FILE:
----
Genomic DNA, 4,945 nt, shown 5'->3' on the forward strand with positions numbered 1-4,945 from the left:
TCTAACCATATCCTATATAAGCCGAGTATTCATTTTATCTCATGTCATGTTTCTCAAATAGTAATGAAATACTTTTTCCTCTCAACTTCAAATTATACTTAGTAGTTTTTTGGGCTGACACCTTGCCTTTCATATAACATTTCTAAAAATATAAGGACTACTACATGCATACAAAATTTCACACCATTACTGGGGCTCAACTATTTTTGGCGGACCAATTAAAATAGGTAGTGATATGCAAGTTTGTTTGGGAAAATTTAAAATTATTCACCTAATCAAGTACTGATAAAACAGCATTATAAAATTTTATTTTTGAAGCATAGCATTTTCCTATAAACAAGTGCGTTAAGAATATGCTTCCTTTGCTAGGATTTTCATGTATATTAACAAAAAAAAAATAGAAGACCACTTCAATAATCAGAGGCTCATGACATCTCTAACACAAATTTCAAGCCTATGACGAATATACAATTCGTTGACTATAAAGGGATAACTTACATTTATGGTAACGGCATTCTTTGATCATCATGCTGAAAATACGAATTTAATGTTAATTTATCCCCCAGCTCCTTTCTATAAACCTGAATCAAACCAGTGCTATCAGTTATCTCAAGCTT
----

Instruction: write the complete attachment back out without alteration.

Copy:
Genomic DNA, 4,945 nt, shown 5'->3' on the forward strand with positions numbered 1-4,945 from the left:
TCTAACCATATCCTATATAAGCCGAGTATTCATTTTATCTCATGTCATGTTTCTCAAATAGTAATGAAATACTTTTTCCTCTCAACTTCAAATTATACTTAGTAGTTTTTTGGGCTGACACCTTGCCTTTCATATAACATTTCTAAAAATATAAGGACTACTACATGCATACAAAATTTCACACCATTACTGGGGCTCAACTATTTTTGGCGGACCAATTAAAATAGGTAGTGATATGCAAGTTTGTTTGGGAAAATTTAAAATTATTCACCTAATCAAGTACTGATAAAACAGCATTATAAAATTTTATTTTTGAAGCATAGCATTTTCCTATAAACAAGTGCGTTAAGAATATGCTTCCTTTGCTAGGATTTTCATGTATATTAACAAAAAAAAAATAGAAGACCACTTCAATAATCAGAGGCTCATGACATCTCTAACACAAATTTCAAGCCTATGACGAATATACAATTCGTTGACTATAAAGGGATAACTTACATTTATGGTAACGGCATTCTTTGATCATCATGCTGAAAATACGAATTTAATGTTAATTTATCCCCCAGCTCCTTTCTATAAACCTGAATCAAACCAGTGCTATCAGTTATCTCAAGCTT